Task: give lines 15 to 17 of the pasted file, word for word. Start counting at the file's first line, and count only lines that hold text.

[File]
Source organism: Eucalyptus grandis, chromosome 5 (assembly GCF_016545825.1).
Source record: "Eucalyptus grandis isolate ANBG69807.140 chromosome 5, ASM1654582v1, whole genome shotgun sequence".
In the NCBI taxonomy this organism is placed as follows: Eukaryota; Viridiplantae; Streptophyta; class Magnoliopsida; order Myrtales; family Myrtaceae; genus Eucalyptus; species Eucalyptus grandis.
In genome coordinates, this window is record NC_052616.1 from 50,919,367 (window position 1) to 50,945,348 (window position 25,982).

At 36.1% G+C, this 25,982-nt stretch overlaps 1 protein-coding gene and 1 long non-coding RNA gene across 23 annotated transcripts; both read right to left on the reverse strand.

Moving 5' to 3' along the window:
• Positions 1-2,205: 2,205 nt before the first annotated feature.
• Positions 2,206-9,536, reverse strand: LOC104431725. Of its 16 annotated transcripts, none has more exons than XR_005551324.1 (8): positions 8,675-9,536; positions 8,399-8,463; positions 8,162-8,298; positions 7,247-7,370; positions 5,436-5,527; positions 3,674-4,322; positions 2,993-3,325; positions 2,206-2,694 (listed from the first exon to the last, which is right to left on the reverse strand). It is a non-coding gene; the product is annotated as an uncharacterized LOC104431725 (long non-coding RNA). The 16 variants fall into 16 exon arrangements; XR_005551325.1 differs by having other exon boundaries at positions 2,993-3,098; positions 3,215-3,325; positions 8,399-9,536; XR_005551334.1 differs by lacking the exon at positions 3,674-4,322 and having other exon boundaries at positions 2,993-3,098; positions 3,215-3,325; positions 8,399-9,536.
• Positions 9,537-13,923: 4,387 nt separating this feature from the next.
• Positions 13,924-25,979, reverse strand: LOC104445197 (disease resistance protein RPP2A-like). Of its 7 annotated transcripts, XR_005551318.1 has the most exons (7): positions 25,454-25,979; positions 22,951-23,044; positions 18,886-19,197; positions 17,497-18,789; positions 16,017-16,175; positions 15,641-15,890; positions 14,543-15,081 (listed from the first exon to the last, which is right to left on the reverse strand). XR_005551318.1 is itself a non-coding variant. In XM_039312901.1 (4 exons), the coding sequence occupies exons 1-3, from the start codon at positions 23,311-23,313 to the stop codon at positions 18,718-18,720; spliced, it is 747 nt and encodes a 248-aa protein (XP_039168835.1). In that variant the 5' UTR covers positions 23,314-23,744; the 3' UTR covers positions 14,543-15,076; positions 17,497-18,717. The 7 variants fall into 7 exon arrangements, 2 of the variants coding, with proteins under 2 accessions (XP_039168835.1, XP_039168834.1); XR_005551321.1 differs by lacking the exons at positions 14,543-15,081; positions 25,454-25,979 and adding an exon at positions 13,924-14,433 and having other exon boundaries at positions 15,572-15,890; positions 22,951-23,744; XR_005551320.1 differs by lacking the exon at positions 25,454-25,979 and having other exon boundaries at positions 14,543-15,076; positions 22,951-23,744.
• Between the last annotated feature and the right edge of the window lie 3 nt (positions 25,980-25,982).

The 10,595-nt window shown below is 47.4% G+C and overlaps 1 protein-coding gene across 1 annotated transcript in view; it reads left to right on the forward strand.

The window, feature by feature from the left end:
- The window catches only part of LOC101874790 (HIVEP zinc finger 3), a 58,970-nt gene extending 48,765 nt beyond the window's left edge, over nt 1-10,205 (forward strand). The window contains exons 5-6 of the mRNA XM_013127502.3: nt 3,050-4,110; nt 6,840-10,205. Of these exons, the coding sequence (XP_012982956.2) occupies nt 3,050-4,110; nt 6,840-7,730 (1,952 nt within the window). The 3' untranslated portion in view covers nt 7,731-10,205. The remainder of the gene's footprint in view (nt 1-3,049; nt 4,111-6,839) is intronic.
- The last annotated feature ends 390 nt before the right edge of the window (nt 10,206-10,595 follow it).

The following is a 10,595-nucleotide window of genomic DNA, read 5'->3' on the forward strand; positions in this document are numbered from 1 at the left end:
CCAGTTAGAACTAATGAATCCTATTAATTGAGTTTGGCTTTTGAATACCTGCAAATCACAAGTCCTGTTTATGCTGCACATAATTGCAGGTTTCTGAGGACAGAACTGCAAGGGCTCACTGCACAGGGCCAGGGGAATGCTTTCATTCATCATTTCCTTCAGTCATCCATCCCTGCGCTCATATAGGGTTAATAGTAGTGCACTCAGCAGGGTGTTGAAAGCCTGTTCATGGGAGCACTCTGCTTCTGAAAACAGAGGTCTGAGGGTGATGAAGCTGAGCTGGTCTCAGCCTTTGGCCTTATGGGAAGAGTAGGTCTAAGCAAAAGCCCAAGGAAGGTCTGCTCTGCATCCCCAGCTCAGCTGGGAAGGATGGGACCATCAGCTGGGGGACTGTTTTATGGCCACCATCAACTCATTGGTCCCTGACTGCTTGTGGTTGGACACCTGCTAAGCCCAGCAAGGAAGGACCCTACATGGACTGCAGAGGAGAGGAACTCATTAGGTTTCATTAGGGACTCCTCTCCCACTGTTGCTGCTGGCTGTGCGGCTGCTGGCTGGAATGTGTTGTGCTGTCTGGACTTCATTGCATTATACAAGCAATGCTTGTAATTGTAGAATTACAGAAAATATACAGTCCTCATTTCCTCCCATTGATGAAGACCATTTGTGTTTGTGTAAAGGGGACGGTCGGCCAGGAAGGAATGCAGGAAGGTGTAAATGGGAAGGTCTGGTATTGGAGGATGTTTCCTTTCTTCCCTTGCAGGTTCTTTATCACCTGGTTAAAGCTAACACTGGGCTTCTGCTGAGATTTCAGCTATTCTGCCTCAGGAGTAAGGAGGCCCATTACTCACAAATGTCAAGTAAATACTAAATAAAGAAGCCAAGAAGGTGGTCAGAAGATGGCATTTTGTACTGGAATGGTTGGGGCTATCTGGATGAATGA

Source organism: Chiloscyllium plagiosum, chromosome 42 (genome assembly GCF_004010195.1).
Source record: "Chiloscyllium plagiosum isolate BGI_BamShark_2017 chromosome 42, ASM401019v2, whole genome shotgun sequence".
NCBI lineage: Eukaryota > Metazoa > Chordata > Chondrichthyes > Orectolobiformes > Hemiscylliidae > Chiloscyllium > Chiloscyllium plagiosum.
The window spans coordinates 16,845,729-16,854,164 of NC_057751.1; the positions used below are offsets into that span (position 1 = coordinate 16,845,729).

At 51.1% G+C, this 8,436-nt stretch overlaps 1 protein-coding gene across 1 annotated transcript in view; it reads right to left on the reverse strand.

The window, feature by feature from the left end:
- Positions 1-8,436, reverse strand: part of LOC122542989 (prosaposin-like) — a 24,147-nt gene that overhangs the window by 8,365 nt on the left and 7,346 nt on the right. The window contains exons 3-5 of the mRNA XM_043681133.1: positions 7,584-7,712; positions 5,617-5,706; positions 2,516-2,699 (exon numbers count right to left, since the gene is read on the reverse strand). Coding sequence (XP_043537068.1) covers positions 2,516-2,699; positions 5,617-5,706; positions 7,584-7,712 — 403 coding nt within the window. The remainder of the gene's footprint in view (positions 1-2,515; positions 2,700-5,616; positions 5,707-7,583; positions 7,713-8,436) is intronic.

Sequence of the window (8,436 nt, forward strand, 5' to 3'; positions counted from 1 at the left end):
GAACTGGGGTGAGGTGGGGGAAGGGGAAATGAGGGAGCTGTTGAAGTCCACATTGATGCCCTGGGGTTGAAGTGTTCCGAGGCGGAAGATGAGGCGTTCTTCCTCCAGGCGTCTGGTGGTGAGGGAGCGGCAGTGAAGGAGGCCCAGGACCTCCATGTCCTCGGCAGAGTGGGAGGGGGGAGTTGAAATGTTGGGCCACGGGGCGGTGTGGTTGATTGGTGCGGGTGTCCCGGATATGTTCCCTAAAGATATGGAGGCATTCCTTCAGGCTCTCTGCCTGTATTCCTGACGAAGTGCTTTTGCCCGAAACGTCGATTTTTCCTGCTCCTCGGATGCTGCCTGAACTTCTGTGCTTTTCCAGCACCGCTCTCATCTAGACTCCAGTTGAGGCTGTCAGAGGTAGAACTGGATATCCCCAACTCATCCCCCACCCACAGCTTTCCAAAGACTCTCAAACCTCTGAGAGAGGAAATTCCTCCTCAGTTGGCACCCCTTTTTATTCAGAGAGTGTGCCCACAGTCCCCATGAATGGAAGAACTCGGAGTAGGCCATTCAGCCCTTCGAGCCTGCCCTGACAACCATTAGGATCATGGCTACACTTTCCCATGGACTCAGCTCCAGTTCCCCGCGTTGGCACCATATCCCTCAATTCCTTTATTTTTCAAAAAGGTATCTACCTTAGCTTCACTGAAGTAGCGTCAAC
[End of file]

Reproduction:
- The last annotated feature ends 390 nt before the right edge of the window (nt 10,206-10,595 follow it).

The following is a 10,595-nucleotide window of genomic DNA, read 5'->3' on the forward strand; positions in this document are numbered from 1 at the left end:
CCAGTTAGAACTAATGAATCCTATTAATTGAGTTTGGCTTTTGAATACCTGCAAATCACAAGTCCTGTTTATGCTGCACATAATTGCAGGTTTCTGAGGACAGAACTGCAAGGGCTCACTGCACAGGGCCAGGGGAATGCTTTCATTCATCATTTCCTTCAGTCATCCATCCCTGCGCTCATATAGGGTTAATAGTAGTGCACTCAGCAGGGTGTTGAAAGCCTGTTCATGGGAGCACTCTGCTTCTGAAAACAGAGGTCTGAGGGTGATGAAGCTGAGCTGGTCTCAGCCTTTGGCCTTATGGGAAGAGTAGGTCTAAGCAAAAGCCCAAGGAAGGTCTGCTCTGCATCCCCAGCTCAGCTGGGAAGGATGGGACCATCAGCTGGGGGACTGTTTTATGGCCACCATCAACTCATTGGTCCCTGACTGCTTGTGGTTGGACACCTGCTAAGCCCAGCAAGGAAGGACCCTACATGGACTGCAGAGGAGAGGAACTCATTAGGTTTCATTAGGGACTCCTCTCCCACTGTTGCTGCTGGCTGTGCGGCTGCTGGCTGGAATGTGTTGTGCTGTCTGGACTTCATTGCATTATACAAGCAATGCTTGTAATTGTAGAATTACAGAAAATATACAGTCCTCATTTCCTCCCATTGATGAAGACCATTTGTGTTTGTGTAAAGGGGACGGTCGGCCAGGAAGGAATGCAGGAAGGTGTAAATGGGAAGGTCTGGTATTGGAGGATGTTTCCTTTCTTCCCTTGCAGGTTCTTTATCACCTGGTTAAAGCTAACACTGGGCTTCTGCTGAGATTTCAGCTATTCTGCCTCAGGAGTAAGGAGGCCCATTACTCACAAATGTCAAGTAAATACTAAATAAAGAAGCCAAGAAGGTGGTCAGAAGATGGCATTTTGTACTGGAATGGTTGGGGCTATCTGGATGAATGA